• What the Supreme Court didn’t do

    That’s a screenshot from SCOTUSblog‘s live blogging of the decision.

    Though the Supreme Court’s ruling on the ACA has many implications, what its focus on the law doesn’t do by itself is make progress on the problems of cost, quality, and access in our health care system. Those problems remain in approximately the same state they were in when the ACA was passed in 2010. That law is an attempt to begin to address each of them, to various degrees and over time. But even its strongest advocates know it is only a first step. If health reform is to be further advanced, it will be through legislation, not litigation.

    In short and in my view, the Supreme Court’s attention to the ACA did nothing to promote a health and health system improvement agenda, despite what it may have done for the Court’s constitutional agenda or the political ambitions of some of the litigants.


    • Cost, quality and access more pliable with ACA in tact. Change is hard work that takes time, forces and fortitude. It’s a beginning, consider:

      No more preexisting conditions for patients. Reduces costs (in the long run), improves quality and increases access.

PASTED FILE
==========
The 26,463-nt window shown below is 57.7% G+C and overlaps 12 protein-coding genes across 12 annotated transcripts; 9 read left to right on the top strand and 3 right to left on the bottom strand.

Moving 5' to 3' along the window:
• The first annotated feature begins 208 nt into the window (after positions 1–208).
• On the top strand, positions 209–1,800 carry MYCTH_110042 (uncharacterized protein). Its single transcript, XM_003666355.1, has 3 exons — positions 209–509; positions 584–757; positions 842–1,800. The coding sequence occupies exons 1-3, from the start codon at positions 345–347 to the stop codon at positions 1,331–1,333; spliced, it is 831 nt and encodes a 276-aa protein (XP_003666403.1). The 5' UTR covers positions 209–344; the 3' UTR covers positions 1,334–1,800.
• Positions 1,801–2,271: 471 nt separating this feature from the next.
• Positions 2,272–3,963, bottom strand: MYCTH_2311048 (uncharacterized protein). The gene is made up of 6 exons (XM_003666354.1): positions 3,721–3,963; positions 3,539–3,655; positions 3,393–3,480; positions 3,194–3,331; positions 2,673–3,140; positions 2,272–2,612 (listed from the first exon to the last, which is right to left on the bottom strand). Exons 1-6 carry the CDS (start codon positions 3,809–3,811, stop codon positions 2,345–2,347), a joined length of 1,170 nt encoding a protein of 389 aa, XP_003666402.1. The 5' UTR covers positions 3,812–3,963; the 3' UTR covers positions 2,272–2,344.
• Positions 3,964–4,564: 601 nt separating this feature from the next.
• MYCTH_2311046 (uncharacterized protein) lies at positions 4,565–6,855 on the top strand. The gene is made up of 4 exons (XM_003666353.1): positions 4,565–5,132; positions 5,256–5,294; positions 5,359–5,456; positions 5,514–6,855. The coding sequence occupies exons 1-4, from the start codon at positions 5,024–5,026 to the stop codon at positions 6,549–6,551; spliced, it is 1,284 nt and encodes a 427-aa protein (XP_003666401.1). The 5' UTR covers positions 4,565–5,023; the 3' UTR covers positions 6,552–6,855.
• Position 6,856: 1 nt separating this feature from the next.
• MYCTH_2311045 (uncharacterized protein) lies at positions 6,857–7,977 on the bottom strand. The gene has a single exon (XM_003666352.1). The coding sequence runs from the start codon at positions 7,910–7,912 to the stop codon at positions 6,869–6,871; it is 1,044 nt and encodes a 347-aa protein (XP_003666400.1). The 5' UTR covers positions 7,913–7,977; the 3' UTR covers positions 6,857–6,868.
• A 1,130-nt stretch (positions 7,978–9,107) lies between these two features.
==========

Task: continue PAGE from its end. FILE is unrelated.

My take.

    • It’s not the Court’s responsibility or mission to “promote a health and health system improvement agenda”. They are supposed to determine if laws are constitutional, and indeed they found that they justification for the individual mandate to be lacking, along with the compulsion to accept the Medicaid expansion. Those were perfectly legitimate issues to be raised, and in fact from a narrow technical point of view the plaintiffs won (obviously not from a broader political view). If you’re frustrated with what you perceive to be a waste of time here, your quarrel is really with the Obama administration: they could have all the fuss and bother in the first place by framing the mandate as a tax increase but chose not to do so because of purely political reasons.

      • Theodore,

        Although you have a valid point, one cannot over look the unconstitutionality of ACA. The contents of ACA could/should be debated at length, the Judicial Branch has the responsibility of judicial review (granted from the Judiciary Act of 1789) to challenge the unconstitutionality of any state or federal law. (See, Marbury v. Madison, 1 Cr. 137 (1803))
        The individual mandate is what was called into question with the Supreme Court. The Obama Administration is using the “Commerce Clause” of the Constitution as a means to regulate intestate commerce (this being healthcare). (See, U.S. Const. Art I Sec. 8 § 3) The debate lies in if healthcare can be regulated since it is not a tangible item, although Obama claims it to be. The Supreme Court ruled the way it did because it classified this mandate as a tax, which can be regulated under U.S. Const. Amend XVI. So in quick closing, the basis for ACA lay within this mandate, which why the Supreme Court played such a pivotal role in the decision. Advocates of ACA knew if the Supreme Court struck down the mandate, the core objectives of ACA could not be met.